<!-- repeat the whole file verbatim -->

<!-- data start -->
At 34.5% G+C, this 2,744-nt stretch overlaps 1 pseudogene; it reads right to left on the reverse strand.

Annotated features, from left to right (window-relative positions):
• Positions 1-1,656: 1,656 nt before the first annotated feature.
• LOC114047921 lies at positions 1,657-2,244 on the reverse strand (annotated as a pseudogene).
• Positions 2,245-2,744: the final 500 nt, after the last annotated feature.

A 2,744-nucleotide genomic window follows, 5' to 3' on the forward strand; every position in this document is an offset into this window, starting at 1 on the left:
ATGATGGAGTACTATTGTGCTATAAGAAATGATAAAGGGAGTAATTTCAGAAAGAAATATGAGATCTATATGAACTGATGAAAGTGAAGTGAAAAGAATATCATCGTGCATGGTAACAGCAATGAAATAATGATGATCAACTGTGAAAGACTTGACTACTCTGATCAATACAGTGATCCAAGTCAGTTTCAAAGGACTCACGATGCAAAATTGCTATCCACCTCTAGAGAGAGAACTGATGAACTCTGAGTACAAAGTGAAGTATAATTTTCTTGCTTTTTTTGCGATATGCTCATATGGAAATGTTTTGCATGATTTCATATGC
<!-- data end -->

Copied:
At 34.5% G+C, this 2,744-nt stretch overlaps 1 pseudogene; it reads right to left on the reverse strand.

Annotated features, from left to right (window-relative positions):
• Positions 1-1,656: 1,656 nt before the first annotated feature.
• LOC114047921 lies at positions 1,657-2,244 on the reverse strand (annotated as a pseudogene).
• Positions 2,245-2,744: the final 500 nt, after the last annotated feature.

A 2,744-nucleotide genomic window follows, 5' to 3' on the forward strand; every position in this document is an offset into this window, starting at 1 on the left:
ATGATGGAGTACTATTGTGCTATAAGAAATGATAAAGGGAGTAATTTCAGAAAGAAATATGAGATCTATATGAACTGATGAAAGTGAAGTGAAAAGAATATCATCGTGCATGGTAACAGCAATGAAATAATGATGATCAACTGTGAAAGACTTGACTACTCTGATCAATACAGTGATCCAAGTCAGTTTCAAAGGACTCACGATGCAAAATTGCTATCCACCTCTAGAGAGAGAACTGATGAACTCTGAGTACAAAGTGAAGTATAATTTTCTTGCTTTTTTTGCGATATGCTCATATGGAAATGTTTTGCATGATTTCATATGC